Jen- I can’t plan out a month but I have endless admiration for those who can! More cheese, eh? Your wish is my command. I was planning a cottage cheese post for later this month.

      Anika- Amen and Hallelujah! I buy bulk and make mondo huge meals. Most of the food I cook in bulk amounts and freeze ends up going INTO other stuff as I’m not a real big frozen entree fan. I mentioned I was fickle, right?

      Striving Bean- Girl, I am so with you on the beans. They are a wonder protein for families of all sizes. And for those who think they don’t like beans I recommend black beans. They’re the every-man bean! I hope you get to try that Dulce de Leche on for size some time. It’s one of my favorite tastes in all of the world.

      For everyone who complimented my Twix cookies… Thank you all. And if you could all please make a batch and eat as many of them as I did I would feel a great deal better about myself…

  18. I think the biggest money-saving habits I have are:

    1) Buying locally and seasonally. Even in the winter, quality produce is much cheaper and much easier to come by at my local farmers’ market than it is at a big grocery store. And I can do without those overpriced styrofoam balls that pass as tomatoes this time of year.

    2) Eating vegetarian most of the time. I occasionally splurge on chicken or some such thing from the farmers’ market, but pulses are about $1/lb, and the cheese from the farmers’ market tends to be cheaper than the meat from the farmers’ market.

    3) I bake my own bread. I really don’t like pre-sliced bread in long plastic bags, so I just bake my own. It can be time consuming, and it’s not realistic for everyone, maybe, but I love baking, and given the price I’d have to pay at the grocery store for a fresh loaf of bread, homemade bread is cheap.

  19. Hi Rebecca – I saw the mini picture/post on FB and had to pop on over. Who knew making Twix Bars were this easy? And yours are so cute…round and all. I would show no self control if I had a batch of these sitting in front of me.

    Tips on saving money. Well, with Paul being unemployed the better half of last year, we certainly had a realty check. I started buying whole chicken and cutting it up myself, double most recipes for dinner, so we always have lunch the next day (and eliminating the need to order take out), always always plan a menu each week and stick to the shopping list, started making vegetables the star of the meal (and meat playing the supporting roll), cut way way back on boxed cereal and chips/cookies, etc – painful! I love my snacks :( The unemployment situation is turning around, but I find these newly created habits are ever lasting. Mostly.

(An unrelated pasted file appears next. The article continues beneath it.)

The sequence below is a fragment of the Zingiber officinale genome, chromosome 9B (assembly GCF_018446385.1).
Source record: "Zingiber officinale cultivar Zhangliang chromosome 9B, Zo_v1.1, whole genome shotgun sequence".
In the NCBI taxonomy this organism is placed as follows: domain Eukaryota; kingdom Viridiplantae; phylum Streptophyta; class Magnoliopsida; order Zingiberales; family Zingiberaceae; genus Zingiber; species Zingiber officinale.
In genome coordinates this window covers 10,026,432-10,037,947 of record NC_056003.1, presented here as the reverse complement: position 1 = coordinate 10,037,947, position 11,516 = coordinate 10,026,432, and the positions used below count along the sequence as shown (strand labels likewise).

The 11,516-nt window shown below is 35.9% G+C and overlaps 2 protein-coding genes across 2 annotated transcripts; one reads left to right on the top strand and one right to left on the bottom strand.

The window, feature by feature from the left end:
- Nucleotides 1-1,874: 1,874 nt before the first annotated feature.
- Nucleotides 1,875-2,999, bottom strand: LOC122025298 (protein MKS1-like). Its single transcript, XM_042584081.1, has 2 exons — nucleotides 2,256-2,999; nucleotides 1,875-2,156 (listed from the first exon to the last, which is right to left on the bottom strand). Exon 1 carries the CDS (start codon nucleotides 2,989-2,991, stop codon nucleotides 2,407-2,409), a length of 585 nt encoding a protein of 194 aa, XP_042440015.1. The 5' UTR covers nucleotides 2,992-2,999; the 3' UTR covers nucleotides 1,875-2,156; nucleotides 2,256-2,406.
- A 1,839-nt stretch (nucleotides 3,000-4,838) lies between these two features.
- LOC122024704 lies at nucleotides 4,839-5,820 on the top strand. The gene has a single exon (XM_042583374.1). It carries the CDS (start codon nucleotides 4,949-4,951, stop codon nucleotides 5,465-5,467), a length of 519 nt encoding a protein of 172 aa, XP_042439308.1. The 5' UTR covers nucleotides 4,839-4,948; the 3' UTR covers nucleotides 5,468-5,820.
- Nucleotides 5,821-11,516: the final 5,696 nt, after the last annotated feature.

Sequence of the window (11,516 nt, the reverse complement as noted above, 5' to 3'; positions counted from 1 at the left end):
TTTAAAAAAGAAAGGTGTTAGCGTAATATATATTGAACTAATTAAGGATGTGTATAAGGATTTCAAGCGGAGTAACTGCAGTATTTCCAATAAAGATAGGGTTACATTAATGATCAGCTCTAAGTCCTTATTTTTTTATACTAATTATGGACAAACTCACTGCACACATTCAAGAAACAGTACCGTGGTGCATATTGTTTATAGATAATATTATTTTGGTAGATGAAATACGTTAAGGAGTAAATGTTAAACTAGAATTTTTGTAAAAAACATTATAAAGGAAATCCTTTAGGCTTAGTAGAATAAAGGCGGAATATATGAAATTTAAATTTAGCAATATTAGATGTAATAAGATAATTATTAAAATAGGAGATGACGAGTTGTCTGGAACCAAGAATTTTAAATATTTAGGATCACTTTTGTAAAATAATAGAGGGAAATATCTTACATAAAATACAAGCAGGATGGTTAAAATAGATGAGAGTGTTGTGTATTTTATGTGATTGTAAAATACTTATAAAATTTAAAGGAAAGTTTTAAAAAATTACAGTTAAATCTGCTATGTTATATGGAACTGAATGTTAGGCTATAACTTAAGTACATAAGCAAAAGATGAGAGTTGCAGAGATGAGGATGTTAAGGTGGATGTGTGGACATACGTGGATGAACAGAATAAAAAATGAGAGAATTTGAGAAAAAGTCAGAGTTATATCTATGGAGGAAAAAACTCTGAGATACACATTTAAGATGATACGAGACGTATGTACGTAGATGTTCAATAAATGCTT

20. The summer before I moved to go to college, I kept track of every cent I earned or spent. I kept a small notebook in my purse, and would write down every little thing. While it sounds tedious, it really helped me become aware of my spending. Plus, it helped pinpoint problem areas, such as too many mochas. I would also include any tips I made from my waitressing job. At the end of the week, I would tally everything and see how much was left. It was really satisfying to see it all add up and deposit it in my bank account.

  21. I buy soap pads to wash the dishes and they are rectangular shaped. I cut them in half and they feel better in my hand and I get twice as many:) Can’t wait to try the twix cookies.

  22. We are moving from the “eating out” couple to the “cooking in” couple. We’ve saved money so far and I love knowing what’s actually in the food we’re eating. I’m trying by best to menu plan, but right now, it’s just in my head. I need to commit it to paper!

  23. Help me help me -I can’t make or stick to a plan.

    Ok really, it’s the getting started that is holding me up.
    I think I’m a little food moody, but I want to plan better, eat better and save money!

  24. petoskystone says:

    2 tips: eat seasonally & *be flexible*. flexibility relates to buying what’s on sale not what you crave this very minute. what i could use help with is a list–maybe something i could print out–on what is seasonal for the different areas of the u.s. (thinking east coast, west coast, midwest, south).

  25. I love your blog! It always makes me want to try cooking something RIGHT NOW.

    The biggest way we save money around my house is to make sure that there are yummy leftovers available for lunch. If not, my husband will go out to eat, which costs a lot and is worse for him! When we are finished with the meal for dinner, I package them up into lunch-sized containers so all he has to do is grab one and go. :)

    For kid lunches I buy large portions of things and again, package them into reusable containers right when I get home from the store or whatever. I despise having to portion things out for lunch, and if I do it this way I’m not tempted to buy the wasteful and expensive individual packs of stuff! LOL